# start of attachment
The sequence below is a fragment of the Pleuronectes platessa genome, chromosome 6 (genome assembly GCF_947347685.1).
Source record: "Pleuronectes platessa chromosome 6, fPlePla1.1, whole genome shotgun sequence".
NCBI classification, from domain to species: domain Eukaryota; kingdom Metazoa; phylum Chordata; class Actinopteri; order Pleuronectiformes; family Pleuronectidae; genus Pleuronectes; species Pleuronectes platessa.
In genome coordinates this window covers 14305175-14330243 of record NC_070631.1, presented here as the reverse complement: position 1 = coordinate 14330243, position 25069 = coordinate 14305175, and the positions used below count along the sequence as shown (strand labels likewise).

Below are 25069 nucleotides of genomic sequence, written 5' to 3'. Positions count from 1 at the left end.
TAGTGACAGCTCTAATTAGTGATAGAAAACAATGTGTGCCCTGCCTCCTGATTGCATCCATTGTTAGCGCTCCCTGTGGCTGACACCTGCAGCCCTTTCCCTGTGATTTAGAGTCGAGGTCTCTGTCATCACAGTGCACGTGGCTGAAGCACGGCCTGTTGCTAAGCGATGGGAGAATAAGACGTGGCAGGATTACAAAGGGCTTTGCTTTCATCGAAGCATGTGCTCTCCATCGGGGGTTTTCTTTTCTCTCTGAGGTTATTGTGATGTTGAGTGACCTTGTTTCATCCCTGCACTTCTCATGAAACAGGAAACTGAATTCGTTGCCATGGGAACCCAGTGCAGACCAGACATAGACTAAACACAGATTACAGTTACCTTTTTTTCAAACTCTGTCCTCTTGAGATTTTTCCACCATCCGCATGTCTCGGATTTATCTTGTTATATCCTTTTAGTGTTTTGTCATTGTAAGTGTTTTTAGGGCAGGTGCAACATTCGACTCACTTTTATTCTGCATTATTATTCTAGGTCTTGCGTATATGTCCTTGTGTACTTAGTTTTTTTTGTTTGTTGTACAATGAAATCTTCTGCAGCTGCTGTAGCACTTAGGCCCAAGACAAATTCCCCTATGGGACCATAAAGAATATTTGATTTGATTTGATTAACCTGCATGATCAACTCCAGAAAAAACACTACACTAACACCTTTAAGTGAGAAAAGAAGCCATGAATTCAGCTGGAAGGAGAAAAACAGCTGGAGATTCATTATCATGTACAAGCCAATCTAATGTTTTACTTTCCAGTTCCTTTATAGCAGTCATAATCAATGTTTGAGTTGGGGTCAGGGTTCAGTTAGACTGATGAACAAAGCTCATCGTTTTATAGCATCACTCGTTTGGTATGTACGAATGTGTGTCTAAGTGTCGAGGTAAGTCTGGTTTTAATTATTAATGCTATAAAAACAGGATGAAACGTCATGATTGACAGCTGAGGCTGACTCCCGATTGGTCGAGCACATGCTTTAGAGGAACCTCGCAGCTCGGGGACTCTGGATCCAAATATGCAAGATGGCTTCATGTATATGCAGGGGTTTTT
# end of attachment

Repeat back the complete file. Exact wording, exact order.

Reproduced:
The sequence below is a fragment of the Pleuronectes platessa genome, chromosome 6 (genome assembly GCF_947347685.1).
Source record: "Pleuronectes platessa chromosome 6, fPlePla1.1, whole genome shotgun sequence".
NCBI classification, from domain to species: domain Eukaryota; kingdom Metazoa; phylum Chordata; class Actinopteri; order Pleuronectiformes; family Pleuronectidae; genus Pleuronectes; species Pleuronectes platessa.
In genome coordinates this window covers 14305175-14330243 of record NC_070631.1, presented here as the reverse complement: position 1 = coordinate 14330243, position 25069 = coordinate 14305175, and the positions used below count along the sequence as shown (strand labels likewise).

Below are 25069 nucleotides of genomic sequence, written 5' to 3'. Positions count from 1 at the left end.
TAGTGACAGCTCTAATTAGTGATAGAAAACAATGTGTGCCCTGCCTCCTGATTGCATCCATTGTTAGCGCTCCCTGTGGCTGACACCTGCAGCCCTTTCCCTGTGATTTAGAGTCGAGGTCTCTGTCATCACAGTGCACGTGGCTGAAGCACGGCCTGTTGCTAAGCGATGGGAGAATAAGACGTGGCAGGATTACAAAGGGCTTTGCTTTCATCGAAGCATGTGCTCTCCATCGGGGGTTTTCTTTTCTCTCTGAGGTTATTGTGATGTTGAGTGACCTTGTTTCATCCCTGCACTTCTCATGAAACAGGAAACTGAATTCGTTGCCATGGGAACCCAGTGCAGACCAGACATAGACTAAACACAGATTACAGTTACCTTTTTTTCAAACTCTGTCCTCTTGAGATTTTTCCACCATCCGCATGTCTCGGATTTATCTTGTTATATCCTTTTAGTGTTTTGTCATTGTAAGTGTTTTTAGGGCAGGTGCAACATTCGACTCACTTTTATTCTGCATTATTATTCTAGGTCTTGCGTATATGTCCTTGTGTACTTAGTTTTTTTTGTTTGTTGTACAATGAAATCTTCTGCAGCTGCTGTAGCACTTAGGCCCAAGACAAATTCCCCTATGGGACCATAAAGAATATTTGATTTGATTTGATTAACCTGCATGATCAACTCCAGAAAAAACACTACACTAACACCTTTAAGTGAGAAAAGAAGCCATGAATTCAGCTGGAAGGAGAAAAACAGCTGGAGATTCATTATCATGTACAAGCCAATCTAATGTTTTACTTTCCAGTTCCTTTATAGCAGTCATAATCAATGTTTGAGTTGGGGTCAGGGTTCAGTTAGACTGATGAACAAAGCTCATCGTTTTATAGCATCACTCGTTTGGTATGTACGAATGTGTGTCTAAGTGTCGAGGTAAGTCTGGTTTTAATTATTAATGCTATAAAAACAGGATGAAACGTCATGATTGACAGCTGAGGCTGACTCCCGATTGGTCGAGCACATGCTTTAGAGGAACCTCGCAGCTCGGGGACTCTGGATCCAAATATGCAAGATGGCTTCATGTATATGCAGGGGTTTTT